Intermission Talk

A “Holiday Inn” “Encounter”

Leaves Us No “Falsettos”

During “A Day by the Sea”




Sometimes, despite the knuckle-rapping of the most dedicated first-grade teachers, one plus one does not add up to two.  Currently running on Broadway at the Walter Kerr Theatre, “Falsettos” proves the point.  It started as a modest 70-minute one-act musical titled “In Trousers,” by William Finn, was staged in his living room, with chairs borrowed from the synagogue across the street.  After several incarnations, which included being scouted by then artistic director of Playwrights Horizons Andre Bishop, who recommended it highly to his boss, and a developmental period when it enjoyed a somewhat successful run following a strong notice from Times critic Frank Rich, it got moved to a larger house.

The intention here was to create a “new family” storyline, one that pre-dated “Rent” and “The Heidi Chronicles” and “Next to Normal,” and the idea that people who live in our large cities often find that their friends ARE their families, and at a time [very early ’80s] when HIV was not even labeled AIDS.


What William Finn composed the music for, and wrote the lyrics for, with book assist from director James Lapine, has found its place in theatre history as a genuine artifact of theatre lore.  The ‘Dad,’ known as Marvin, in the spirit of what the women’s movement tried to re-imagine for the lives of young women, was a way ‘to have it all,’ except his ‘all’ included something extra – a live-in male lover named Whizzer.  In this current version, “Falsettos” marries the parts of Marvin’s life into an unsuccessful  perfect family unit, that includes the wife, Trina [here given great vocals to show off Stephanie J. Block’s  long-acknowledged vocal  chops, especially in the thrilling ‘I’m Breaking Down”], an on-call therapist [the appealing Brandon Uranowitz] and in a very commendable Broadway debut as their son Jason, eleven-year-old Anthony Rosenthal, who may have inherited great comic timing moves from the late/great Milton Berle.

The lover who has been welcomed into this triangular family unit, gives us the backbone and the wishbone of the story line.  As Whizzer, Andrew Rannells, late of “Hamilton” and “The Book of Mormon” among other A-list credits, offers just enough charm and neediness that makes anyone want to offer him cuddles and comfort.  As it happens, Marvin’s life gets upended literally when those needs become far more needy, and whose time for all these demands shrinks.  The missing link in this ‘perfect family unit?’ Time for Jason, whose bar mitzvah is fast approaching, and the details, or even the decision to have it or not, never gets enough attention.

When the split-screen story line that began as ‘Falsettoland’ and ‘In Trousers,’ needed punching up, it was Bishop and assistant Ira Weitzman who introduced a next-door lesbian couple, one of whom worked at a nearby hospital, and recognized that “something awful is happening,” before the epidemic even had a name.  She took on Whizzer as a patient, became part of the extended family, and took over some of the decisions related to Jason’s fete, which he was not sure he even wanted.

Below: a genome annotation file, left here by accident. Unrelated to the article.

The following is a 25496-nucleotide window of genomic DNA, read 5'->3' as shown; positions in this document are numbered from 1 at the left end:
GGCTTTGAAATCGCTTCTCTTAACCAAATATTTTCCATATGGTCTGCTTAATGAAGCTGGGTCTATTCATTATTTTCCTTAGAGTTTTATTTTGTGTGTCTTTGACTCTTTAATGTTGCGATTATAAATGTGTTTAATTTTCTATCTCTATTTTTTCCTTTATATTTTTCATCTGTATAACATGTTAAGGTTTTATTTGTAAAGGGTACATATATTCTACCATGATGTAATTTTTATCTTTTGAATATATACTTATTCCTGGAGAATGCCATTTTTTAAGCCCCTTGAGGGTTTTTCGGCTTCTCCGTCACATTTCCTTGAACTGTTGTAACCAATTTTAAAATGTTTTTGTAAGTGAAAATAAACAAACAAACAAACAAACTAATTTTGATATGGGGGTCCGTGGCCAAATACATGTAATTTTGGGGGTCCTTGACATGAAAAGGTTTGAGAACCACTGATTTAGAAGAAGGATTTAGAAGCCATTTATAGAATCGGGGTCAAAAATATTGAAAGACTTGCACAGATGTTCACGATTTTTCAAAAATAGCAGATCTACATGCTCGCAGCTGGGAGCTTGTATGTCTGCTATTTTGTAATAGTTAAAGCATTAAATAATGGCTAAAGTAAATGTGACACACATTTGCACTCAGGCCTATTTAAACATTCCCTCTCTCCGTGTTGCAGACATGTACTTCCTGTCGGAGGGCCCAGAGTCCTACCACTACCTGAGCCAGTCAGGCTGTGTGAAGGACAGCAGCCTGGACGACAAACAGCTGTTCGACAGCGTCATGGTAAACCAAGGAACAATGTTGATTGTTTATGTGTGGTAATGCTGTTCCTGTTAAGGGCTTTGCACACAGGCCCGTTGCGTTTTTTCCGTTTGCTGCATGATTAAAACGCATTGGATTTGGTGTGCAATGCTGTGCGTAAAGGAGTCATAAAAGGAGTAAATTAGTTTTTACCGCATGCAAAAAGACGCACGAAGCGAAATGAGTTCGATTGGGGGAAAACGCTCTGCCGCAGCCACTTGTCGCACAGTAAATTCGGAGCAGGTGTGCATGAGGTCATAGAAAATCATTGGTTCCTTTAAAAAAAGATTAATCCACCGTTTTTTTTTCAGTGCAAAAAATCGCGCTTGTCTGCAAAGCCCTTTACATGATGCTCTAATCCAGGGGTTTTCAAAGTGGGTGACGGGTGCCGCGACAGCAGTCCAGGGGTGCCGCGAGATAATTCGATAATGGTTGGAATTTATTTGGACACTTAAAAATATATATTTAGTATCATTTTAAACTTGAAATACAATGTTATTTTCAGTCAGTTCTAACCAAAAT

In a commendably canny decision, Lincoln Center Theater, in association with the Jujamcyns, have chosen to stage a full-blown revival of the real, two-part musical, giving it all the support it really needs.  That includes bringing on board the brightest young choreographer on the street, Spencer Liff, who works true miracles with about a dozen grey foam pieces of varying sizes and shapes, that start their life as a Rubik’s Cube of parts perfectly assembled into one shape, and over time, become chairs, tables, sofas, desktops, and whatever else clever director James Lapine needs at the time.  Liff’s credit in the Playbill is for ‘choreography,’ but the mastery of his creativity should be included in that category when the Tony committee convenes.  Choreography includes movement [Did you see what clever moves Liff came up with for ‘Hedwig?” – Case closed].

This is not a grim tale of woe and recrimination.  This is a tale of what life has become today, and will continue to become as the decades roll by.  Wendy Wasserstein, not too many years later, shares a scene of  reprimand with her doctor friend Peter, who has just learned that she has taken a teaching position in the Midwest, stating that “Don’t you know by now that our friends ARE our families?”

“Falsettos” benefits greatly from the lyrical talents of William Finn.  Getting the ‘book’ right in a complex musical is a real challenge.  This one here?  Nothing false at all.

There is a truth that rings through “Encounter,” now at the Golden Theatre, which was  inspired by the book ‘Amazon Beaming,’ by Petru Popescu.  As an avowed anti-advocate [is it a word?] of one-person shows,  unless they feature the likes of Lily Tomlin, I am a card-carrying fidgetter [is that a word?].  So the appeal of “Encounter” by, from and starring Simon McBurney set off some alarm bells.  Not to worry.  This is not a one-person show in almost any sense of the word, because it more closely resembles a novel come to life.

Esteemed photographer McBurney, like the good fortune that struck Lin-Manuel Miranda when he came across Ron Chernow’s biography of Alexander Hamilton, was blessed with the same magical inspiration that transformed Chernow’s epic  into that theatrical behemoth.  What McBurney ‘saw’ was the chance to interpolate Popescu’s vivid novel into a theatrical experience like no other.  While in South America, the novelist was kidnapped by an elusive tribe of natives who had no prior history with civilization – none.  Is this true – or is it a fiction grafted from whole cloth?  Don’t know.  Don’t care.  Is this the start of civilization, or the end of it?